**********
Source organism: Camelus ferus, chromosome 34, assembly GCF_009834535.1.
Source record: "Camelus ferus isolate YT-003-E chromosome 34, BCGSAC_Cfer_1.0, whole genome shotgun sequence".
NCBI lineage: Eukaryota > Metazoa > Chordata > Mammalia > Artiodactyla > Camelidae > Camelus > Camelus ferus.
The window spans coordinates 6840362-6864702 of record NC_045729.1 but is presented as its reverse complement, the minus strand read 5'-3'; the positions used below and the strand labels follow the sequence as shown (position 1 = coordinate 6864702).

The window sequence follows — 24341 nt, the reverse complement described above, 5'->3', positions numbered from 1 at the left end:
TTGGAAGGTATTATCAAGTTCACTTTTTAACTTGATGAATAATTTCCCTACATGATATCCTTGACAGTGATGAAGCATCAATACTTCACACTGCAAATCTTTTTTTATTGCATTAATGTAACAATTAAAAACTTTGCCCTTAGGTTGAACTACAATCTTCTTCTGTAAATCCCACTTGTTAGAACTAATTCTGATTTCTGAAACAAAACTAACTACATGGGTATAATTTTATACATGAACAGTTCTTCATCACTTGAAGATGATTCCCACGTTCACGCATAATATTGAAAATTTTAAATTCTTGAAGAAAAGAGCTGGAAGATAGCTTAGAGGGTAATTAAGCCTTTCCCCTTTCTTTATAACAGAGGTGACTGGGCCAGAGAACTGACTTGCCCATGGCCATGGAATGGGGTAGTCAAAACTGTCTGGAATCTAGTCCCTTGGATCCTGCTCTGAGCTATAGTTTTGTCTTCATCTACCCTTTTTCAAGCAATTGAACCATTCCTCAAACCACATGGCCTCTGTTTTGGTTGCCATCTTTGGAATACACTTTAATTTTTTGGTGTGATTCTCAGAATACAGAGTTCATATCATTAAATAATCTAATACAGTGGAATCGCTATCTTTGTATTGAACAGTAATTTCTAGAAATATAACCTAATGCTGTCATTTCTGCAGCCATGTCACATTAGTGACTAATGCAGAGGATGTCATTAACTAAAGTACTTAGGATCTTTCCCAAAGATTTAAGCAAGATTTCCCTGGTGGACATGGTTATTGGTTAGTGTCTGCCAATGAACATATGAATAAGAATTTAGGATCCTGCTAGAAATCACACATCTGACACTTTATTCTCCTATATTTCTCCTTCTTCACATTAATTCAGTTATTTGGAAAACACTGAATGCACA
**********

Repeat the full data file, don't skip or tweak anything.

Source organism: Camelus ferus, chromosome 34, assembly GCF_009834535.1.
Source record: "Camelus ferus isolate YT-003-E chromosome 34, BCGSAC_Cfer_1.0, whole genome shotgun sequence".
NCBI lineage: Eukaryota > Metazoa > Chordata > Mammalia > Artiodactyla > Camelidae > Camelus > Camelus ferus.
The window spans coordinates 6840362-6864702 of record NC_045729.1 but is presented as its reverse complement, the minus strand read 5'-3'; the positions used below and the strand labels follow the sequence as shown (position 1 = coordinate 6864702).

The window sequence follows — 24341 nt, the reverse complement described above, 5'->3', positions numbered from 1 at the left end:
TTGGAAGGTATTATCAAGTTCACTTTTTAACTTGATGAATAATTTCCCTACATGATATCCTTGACAGTGATGAAGCATCAATACTTCACACTGCAAATCTTTTTTTATTGCATTAATGTAACAATTAAAAACTTTGCCCTTAGGTTGAACTACAATCTTCTTCTGTAAATCCCACTTGTTAGAACTAATTCTGATTTCTGAAACAAAACTAACTACATGGGTATAATTTTATACATGAACAGTTCTTCATCACTTGAAGATGATTCCCACGTTCACGCATAATATTGAAAATTTTAAATTCTTGAAGAAAAGAGCTGGAAGATAGCTTAGAGGGTAATTAAGCCTTTCCCCTTTCTTTATAACAGAGGTGACTGGGCCAGAGAACTGACTTGCCCATGGCCATGGAATGGGGTAGTCAAAACTGTCTGGAATCTAGTCCCTTGGATCCTGCTCTGAGCTATAGTTTTGTCTTCATCTACCCTTTTTCAAGCAATTGAACCATTCCTCAAACCACATGGCCTCTGTTTTGGTTGCCATCTTTGGAATACACTTTAATTTTTTGGTGTGATTCTCAGAATACAGAGTTCATATCATTAAATAATCTAATACAGTGGAATCGCTATCTTTGTATTGAACAGTAATTTCTAGAAATATAACCTAATGCTGTCATTTCTGCAGCCATGTCACATTAGTGACTAATGCAGAGGATGTCATTAACTAAAGTACTTAGGATCTTTCCCAAAGATTTAAGCAAGATTTCCCTGGTGGACATGGTTATTGGTTAGTGTCTGCCAATGAACATATGAATAAGAATTTAGGATCCTGCTAGAAATCACACATCTGACACTTTATTCTCCTATATTTCTCCTTCTTCACATTAATTCAGTTATTTGGAAAACACTGAATGCACA